Much has been said about the necessity of getting employees to “own” or “buy into” organizational goals if they are to successfully pursue those goals. Including in this blog.
What I’d like to address, however, is a different aspect of ownership in the workplace, namely, determining who exactly “owns” a task, a problem, or a project.
Many years ago, I did an investigation at a large tech company. One thing I noticed was that nearly every witness talked in terms of “ownership,” i.e., they explicitly allocated responsibility for tasks to themselves or other specific employees. In “project managing” cultures such as that one, the concept of ownership makes particular sense and is widely used.
Since then, I’ve come to see that explicitly allocating “ownership” makes sense in many (perhaps all) workplaces, even those that do not see themselves as managing projects. Why? There are many benefits, including increasing accountability and improving outcomes. What I’d like to address, however, is how it can reduce stress.
Imagine these four situations:
- A mid-level manager sees that there is going to be a severe staffing shortage in a key operational area during a critical time. She is losing sleep worrying about how to handle it.
- Another manager is working 80 hours a week implementing a new computer software program and doing an excellent job of it. He has been given staff to work with but they are incompetent and impeding productivity rather than helping.
- An assistant in a service business is frustrated with the professionals’ failure to send bills to clients in a timely manner. She brings it up frequently, but her concerns are met with indifference or irritation.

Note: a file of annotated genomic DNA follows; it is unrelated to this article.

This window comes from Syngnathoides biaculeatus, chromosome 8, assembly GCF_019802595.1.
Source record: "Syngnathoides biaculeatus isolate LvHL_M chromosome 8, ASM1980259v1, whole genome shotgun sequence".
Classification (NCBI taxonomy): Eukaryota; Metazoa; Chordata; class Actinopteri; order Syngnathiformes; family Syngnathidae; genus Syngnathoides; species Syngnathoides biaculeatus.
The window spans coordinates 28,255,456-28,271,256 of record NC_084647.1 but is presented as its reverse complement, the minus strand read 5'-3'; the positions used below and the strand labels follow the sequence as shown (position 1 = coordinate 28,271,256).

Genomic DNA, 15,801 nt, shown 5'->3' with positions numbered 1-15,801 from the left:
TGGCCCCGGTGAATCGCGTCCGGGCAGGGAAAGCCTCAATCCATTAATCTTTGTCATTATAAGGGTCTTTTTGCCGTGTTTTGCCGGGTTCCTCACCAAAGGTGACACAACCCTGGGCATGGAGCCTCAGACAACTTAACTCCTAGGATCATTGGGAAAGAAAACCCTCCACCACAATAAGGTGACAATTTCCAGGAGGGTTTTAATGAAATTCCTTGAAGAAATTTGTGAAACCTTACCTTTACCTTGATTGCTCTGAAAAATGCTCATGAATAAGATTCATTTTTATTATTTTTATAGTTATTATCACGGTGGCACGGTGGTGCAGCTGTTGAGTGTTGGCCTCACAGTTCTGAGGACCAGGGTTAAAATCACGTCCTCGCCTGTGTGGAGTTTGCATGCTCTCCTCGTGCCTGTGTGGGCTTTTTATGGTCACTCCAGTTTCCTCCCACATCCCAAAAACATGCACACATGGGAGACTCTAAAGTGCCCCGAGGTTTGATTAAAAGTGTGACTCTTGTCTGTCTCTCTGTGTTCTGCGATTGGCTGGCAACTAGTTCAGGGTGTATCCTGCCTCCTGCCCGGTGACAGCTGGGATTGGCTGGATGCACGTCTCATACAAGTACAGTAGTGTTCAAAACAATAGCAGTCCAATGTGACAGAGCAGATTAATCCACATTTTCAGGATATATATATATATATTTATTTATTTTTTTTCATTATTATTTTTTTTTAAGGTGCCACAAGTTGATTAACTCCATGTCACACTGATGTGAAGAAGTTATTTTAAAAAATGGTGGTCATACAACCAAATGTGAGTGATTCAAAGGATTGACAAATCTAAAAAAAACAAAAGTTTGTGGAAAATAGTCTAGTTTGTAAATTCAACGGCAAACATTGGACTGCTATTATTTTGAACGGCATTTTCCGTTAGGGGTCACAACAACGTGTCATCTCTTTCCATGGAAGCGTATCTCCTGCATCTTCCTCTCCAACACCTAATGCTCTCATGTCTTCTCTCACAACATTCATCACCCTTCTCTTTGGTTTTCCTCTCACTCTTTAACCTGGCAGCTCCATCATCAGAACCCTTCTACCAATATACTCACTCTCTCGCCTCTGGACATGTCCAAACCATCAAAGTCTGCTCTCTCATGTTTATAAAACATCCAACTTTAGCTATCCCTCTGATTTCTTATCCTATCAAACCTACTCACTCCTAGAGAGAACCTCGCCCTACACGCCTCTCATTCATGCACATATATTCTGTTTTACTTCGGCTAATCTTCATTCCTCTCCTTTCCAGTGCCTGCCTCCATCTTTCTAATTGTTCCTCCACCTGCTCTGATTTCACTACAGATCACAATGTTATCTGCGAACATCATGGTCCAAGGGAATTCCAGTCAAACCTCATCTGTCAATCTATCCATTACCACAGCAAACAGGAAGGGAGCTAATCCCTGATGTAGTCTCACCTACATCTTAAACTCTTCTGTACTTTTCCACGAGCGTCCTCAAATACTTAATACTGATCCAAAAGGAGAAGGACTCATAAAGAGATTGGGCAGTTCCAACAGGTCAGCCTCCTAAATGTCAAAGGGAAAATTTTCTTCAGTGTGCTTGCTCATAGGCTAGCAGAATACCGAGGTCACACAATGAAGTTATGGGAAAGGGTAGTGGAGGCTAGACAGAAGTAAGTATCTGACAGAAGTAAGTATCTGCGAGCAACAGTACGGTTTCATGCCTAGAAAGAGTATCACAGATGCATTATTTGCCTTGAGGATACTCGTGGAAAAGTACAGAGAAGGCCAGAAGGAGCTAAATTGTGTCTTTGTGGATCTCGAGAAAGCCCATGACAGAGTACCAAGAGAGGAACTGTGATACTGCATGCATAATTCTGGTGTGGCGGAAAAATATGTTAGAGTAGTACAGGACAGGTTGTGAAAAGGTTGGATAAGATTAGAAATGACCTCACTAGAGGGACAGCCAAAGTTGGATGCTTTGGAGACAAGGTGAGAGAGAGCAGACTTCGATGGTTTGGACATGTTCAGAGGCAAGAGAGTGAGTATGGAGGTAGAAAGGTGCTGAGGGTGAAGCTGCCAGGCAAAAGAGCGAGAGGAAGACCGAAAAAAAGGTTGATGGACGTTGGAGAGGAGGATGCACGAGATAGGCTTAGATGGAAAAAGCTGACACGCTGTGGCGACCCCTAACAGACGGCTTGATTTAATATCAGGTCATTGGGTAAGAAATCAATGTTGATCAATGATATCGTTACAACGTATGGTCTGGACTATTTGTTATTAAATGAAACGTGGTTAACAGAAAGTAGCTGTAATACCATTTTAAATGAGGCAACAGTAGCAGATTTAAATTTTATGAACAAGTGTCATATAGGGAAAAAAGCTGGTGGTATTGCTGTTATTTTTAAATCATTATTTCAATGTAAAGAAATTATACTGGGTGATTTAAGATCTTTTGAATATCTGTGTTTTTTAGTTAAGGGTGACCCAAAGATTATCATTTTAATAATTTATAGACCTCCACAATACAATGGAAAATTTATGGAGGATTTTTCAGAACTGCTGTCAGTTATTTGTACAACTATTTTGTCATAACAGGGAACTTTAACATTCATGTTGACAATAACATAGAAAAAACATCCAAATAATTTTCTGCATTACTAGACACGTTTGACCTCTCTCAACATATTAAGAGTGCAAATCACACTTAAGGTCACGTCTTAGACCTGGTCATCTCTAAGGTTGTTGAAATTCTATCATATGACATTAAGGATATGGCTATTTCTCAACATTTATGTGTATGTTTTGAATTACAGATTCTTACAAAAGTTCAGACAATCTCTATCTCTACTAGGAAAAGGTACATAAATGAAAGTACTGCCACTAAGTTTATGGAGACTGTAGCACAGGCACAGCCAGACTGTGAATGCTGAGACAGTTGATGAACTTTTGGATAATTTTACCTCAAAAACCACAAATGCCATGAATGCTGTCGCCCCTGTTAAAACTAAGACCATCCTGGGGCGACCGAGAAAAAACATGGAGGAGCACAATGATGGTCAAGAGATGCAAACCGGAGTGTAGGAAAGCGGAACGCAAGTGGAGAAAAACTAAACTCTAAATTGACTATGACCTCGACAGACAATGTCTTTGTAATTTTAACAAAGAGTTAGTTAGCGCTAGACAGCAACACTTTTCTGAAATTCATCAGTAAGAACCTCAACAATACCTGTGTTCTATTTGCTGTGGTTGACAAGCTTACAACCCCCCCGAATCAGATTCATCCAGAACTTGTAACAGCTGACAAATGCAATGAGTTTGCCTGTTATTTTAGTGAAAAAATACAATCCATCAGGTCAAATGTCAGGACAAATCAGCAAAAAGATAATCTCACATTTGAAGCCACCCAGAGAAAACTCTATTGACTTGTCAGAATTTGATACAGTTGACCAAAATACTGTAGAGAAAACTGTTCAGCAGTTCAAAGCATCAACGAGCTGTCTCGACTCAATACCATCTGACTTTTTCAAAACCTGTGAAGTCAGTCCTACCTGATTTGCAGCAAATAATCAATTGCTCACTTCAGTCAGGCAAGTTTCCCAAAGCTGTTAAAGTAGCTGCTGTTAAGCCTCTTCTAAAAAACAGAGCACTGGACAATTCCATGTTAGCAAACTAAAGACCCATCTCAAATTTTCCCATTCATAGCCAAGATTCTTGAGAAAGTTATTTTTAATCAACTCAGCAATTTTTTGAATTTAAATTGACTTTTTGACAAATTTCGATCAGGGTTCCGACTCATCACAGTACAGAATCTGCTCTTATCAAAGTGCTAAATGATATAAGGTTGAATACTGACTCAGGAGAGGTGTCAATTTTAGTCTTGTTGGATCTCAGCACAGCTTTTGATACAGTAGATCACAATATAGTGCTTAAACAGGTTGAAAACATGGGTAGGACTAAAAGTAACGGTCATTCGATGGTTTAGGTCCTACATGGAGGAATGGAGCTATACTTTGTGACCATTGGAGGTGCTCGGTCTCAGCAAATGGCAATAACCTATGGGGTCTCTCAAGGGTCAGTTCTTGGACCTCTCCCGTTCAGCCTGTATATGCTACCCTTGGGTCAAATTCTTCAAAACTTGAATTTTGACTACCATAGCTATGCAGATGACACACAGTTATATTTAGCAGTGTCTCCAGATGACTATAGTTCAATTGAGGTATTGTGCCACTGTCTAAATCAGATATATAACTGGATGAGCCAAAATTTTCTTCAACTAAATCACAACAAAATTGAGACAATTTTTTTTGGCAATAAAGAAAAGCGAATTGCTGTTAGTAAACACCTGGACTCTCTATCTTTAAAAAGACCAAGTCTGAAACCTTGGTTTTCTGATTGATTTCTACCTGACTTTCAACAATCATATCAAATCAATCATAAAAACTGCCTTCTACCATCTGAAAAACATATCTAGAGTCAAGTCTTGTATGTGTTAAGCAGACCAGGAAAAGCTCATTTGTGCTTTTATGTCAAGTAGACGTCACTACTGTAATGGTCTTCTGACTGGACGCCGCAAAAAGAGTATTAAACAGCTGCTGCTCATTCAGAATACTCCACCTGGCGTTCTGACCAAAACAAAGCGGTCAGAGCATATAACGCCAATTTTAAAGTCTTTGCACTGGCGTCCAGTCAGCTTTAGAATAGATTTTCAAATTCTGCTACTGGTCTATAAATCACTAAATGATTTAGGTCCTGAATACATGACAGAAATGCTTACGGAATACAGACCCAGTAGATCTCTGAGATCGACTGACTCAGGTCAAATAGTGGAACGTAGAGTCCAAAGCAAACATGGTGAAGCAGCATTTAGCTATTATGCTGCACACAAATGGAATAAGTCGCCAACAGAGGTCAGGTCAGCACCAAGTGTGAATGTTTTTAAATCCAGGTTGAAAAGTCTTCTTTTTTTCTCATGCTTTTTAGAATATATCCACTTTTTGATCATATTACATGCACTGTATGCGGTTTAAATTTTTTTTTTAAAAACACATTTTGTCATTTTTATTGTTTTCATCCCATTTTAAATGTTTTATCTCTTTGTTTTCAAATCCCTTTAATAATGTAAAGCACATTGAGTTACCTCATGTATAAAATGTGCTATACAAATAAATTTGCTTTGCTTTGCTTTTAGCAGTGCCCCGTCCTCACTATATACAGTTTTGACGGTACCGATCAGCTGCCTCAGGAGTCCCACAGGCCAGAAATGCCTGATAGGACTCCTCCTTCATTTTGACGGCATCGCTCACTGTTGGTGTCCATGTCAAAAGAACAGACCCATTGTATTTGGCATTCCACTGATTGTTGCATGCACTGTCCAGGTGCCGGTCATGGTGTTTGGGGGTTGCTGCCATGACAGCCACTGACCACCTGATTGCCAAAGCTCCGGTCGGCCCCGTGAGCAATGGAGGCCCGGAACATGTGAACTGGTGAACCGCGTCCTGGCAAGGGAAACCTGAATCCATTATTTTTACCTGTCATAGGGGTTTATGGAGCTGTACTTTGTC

- A supervisor is doing everything in his power to help an employee improve the employee’s work to avoid having to terminate the employee. He’s very frustrated because no improvement is occurring.
The common thread here: ownership is misplaced. In situation one, the manager has correctly identified a problem, but then incorrectly assumed sole ownership of it. It is an organizational issue and the manager needs to present it to her manager as a problem that “we” or “the organization” need to address.
In situation two, the manager is letting his management off the hook, again by taking sole responsibility for a system-wide project that upper management also needs to own. Unless the manager makes it clear that the status quo is not working, it’s one less problem for upper management to worry about.
The third situation is just the opposite: the assistant is taking ownership of a problem that simply is not hers to own. If the providers do not want to maximize their incomes, so be it – it’s their business. So long as the assistant is paid, their income is none of hers.
Finally, the fourth situation highlights what happens when a supervisor has taken improvement of an employee on himself, instead of placing it where it belongs: on the employee. The supervisor’s job is to coach the employee and provide guidance, but it is the employee’s job to do what’s needed to improve his or her job performance.
These scenarios are all based on real situations. In each one, once the person realized where ownership belonged or with whom it needed to be shared, their stress decreased markedly.
Placing ownership where it belongs is an important tool. Have you found that in your work? ~Amy Stephson